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Violence in Egypt triggers new concerns

They were united in their drive to topple Egypt's president Hosni Mubarak. But Christians and Muslims have now reverted back to violent sectarian fighting, sparking fears of new chaos in the country.

Egyptian Muslims and Christians raise the Quran and Cross

Copts and Muslims stuck together during the anti-regime protests

A number of Egyptians on Thursday pointed the finger at the country's army for the death of 13 people during conflicts between Muslims and Coptic Christians in Cairo earlier this week. Quoting the website of the newspaper al-Masry al-Youm, German news agency dpa said one man, killed on the way back from work, was "definitely shot with government-issued bullets," his brother told the newspaper. Another protestor alleged he saw the army shoot a man.

Egypt is experiencing the worst outbreak of religious violence since President Hosni Mubarak was toppled last month. In addition to the 13 people killed late Tuesday in the working class Cairo district of Moqattam, more than 140 were injured. Muslims had confronted Christians blocking a main road in protest of an arson attack on a church in a village south of the capital. Homes and factories were torched in the unrest and the Egyptian military fired shots in a bid to control the riots.

On Wednesday, the Egyptian army forcefully cleared Cairo's Tahrir Square after armed men attacked hundreds of pro-democracy activists. Stone-throwing skirmishes raged, and activists were gathering sticks and stockpiling rocks to defend themselves.

Police to be redeployed

army vehicle and protestors in cairo

Christian Coptic and Muslim clashes took a violent turn

Egypt's new cabinet, led by Prime Minister Essam Sharaf, said it was watching the tensions between Muslims and Christians "with concern." Following its first meeting on Wednesday, it warned of a "counter-revolution" by diehards of the old regime. The country's military council, who took charge after Mubarak stepped down, has also called for national unity, warning of the dangers of anarchy.

In a statement, the cabinet said it had "ordered the swift return of police forces, in their full capacity, back to the streets" and "urged citizens to cooperate with the police." No functioning police force has been in place since Mubarak stepped down. The police was despised under the president as an enforcer of his autocratic rule.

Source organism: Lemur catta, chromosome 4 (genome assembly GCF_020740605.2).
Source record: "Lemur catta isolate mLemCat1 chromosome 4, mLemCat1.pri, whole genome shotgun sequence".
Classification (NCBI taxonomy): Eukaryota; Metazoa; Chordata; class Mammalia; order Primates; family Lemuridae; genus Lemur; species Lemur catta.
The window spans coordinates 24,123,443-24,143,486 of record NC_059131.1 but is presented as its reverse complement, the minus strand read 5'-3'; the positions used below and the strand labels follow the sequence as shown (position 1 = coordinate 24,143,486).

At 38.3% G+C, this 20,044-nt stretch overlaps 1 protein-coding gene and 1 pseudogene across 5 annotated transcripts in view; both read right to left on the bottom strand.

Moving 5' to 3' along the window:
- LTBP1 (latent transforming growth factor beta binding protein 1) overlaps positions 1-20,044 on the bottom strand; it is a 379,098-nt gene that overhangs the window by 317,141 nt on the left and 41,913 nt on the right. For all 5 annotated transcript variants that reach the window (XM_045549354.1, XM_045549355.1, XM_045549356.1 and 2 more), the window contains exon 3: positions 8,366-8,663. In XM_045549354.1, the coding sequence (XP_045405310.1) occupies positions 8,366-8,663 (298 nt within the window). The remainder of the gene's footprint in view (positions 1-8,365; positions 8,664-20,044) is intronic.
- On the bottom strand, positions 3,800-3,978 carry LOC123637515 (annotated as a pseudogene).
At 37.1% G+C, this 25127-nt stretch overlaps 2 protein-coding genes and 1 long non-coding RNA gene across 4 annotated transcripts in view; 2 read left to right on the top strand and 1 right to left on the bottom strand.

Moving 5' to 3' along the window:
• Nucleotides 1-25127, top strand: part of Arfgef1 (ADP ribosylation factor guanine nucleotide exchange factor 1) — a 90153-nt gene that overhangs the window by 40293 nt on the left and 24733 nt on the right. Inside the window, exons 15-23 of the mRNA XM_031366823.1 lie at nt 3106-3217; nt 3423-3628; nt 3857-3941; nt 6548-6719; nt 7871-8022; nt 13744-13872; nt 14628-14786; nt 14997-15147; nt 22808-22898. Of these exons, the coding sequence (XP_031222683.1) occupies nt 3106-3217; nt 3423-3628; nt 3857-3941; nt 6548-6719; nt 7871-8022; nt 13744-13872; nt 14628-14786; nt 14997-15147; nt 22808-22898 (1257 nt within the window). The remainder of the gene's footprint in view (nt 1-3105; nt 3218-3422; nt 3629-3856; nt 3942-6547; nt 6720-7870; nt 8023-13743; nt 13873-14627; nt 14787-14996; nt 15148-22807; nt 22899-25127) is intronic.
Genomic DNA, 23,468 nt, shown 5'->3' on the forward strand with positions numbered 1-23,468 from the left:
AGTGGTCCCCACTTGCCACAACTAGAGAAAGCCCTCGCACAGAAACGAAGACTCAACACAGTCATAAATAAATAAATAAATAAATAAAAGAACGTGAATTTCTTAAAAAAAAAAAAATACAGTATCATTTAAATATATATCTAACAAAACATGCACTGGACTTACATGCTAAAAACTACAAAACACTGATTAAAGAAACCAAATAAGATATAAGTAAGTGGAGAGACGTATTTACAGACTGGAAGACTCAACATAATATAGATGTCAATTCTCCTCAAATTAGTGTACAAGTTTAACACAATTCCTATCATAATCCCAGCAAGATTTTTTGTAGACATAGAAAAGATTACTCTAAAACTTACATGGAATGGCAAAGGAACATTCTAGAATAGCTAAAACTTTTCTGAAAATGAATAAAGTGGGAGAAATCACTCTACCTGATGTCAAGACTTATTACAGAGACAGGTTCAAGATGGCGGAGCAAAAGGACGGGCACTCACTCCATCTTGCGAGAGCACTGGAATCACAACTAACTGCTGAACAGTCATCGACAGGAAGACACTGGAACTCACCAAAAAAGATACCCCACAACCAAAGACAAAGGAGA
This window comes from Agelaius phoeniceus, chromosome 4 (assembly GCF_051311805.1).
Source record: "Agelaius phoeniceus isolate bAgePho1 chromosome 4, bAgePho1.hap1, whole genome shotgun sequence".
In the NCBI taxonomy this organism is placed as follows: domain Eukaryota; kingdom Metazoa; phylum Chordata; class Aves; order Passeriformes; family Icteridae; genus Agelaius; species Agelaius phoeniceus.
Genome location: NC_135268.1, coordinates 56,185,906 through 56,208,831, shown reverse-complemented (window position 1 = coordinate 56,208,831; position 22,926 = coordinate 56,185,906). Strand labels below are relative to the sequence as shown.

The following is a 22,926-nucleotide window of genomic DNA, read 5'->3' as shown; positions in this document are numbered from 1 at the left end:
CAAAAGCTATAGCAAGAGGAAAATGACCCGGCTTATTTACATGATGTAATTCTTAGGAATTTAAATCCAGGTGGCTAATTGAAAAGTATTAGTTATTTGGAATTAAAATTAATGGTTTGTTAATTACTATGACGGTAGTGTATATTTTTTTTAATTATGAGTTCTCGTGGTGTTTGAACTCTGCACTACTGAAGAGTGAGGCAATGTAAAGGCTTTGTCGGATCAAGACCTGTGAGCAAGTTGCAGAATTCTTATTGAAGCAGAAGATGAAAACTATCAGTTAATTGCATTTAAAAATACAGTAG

US State Department spokesman Mark Toner said Washington had no indications that the military condoned the violence or might be behind it. The US called on the military authorities to prosecute those behind the sectarian clashes.

"We have urged the Egyptian transitional government to act swiftly to bring the perpetrators of that violence to justice," Toner told reporters. He called on Egyptians to "remember the sense of unity" they had when they called for Mubarak's ouster in Tahrir Square.

US Secretary of State Hillary Clinton will travel to Egypt, as well as Tunisia next week, as the first Cabinet-level Obama administration official to visit either country since unrest exploded across the region in January.

"I intend to convey the strong support of the Obama administration and the American people, that we wish to be a partner in the important work that lies ahead," Clinton told a congressional panel on Thursday.

ElBaradei will run for office

Meanwhile, reformist oppostion figure Mohamed ElBaradei announced that he will run in Egypt's presidential election this year as long as a new democratic system is in place.

mohamed elbaradei

ElBaradei was expected to announce his candidacy for president

"When the door of presidential nominations opens, I intend to nominate myself," ElBaradei said on his first live talk show on the privately-owned ONTV channel. He also said he would vote against constitutional amendments being put to a referendum on March 19, calling for a new constitution instead.

The Nobel laureate and former head of the UN nuclear agency said that the new constitutional amendments were "superficial." He appealed to Egypt's military rulers to scrap them or delay the vote on them.

"The current constitution fell," ElBaradei said. "It would be an insult to the revolution if we decided to retrieve this constitution." The proposed changes limit the terms for a president to run to two four-year terms. They also open the door for independents and opposition members to run. But the 68-year-old ElBaradei said the changes didn't limit the powers of president or give enough time for political parties to form.

Calls for a different timeline

The Supreme Council of the Armed Forces said when it took over power it would hold a parliamentary election in June followed by a presidential ballot six weeks later. But ElBaradei said there should be a new constitution, a presidential vote and then a parliamentary vote instead.

"We are going in the opposite direction," ElBaradei said. The army's plan to hold the parliamentary vote in two months' time, before a new constitution was even drawn up, would exclude most Egyptians from the voting process, he added. Critics have said the timetable was too soon for parties to organize. This gave remnants of Mubarak's National Democratic Party and the Muslim Brotherhood an advantage.

"If we go ahead with these amendments, this means we would have a parliamentary election within two months where 80 percent of Egyptians, the silent majority, would not have a chance to participate in a real parliamentary process," ElBaradei said.

Author: Sabina Casagrande (AFP, Reuters, AP, dpa)
Editor: Rob Mudge

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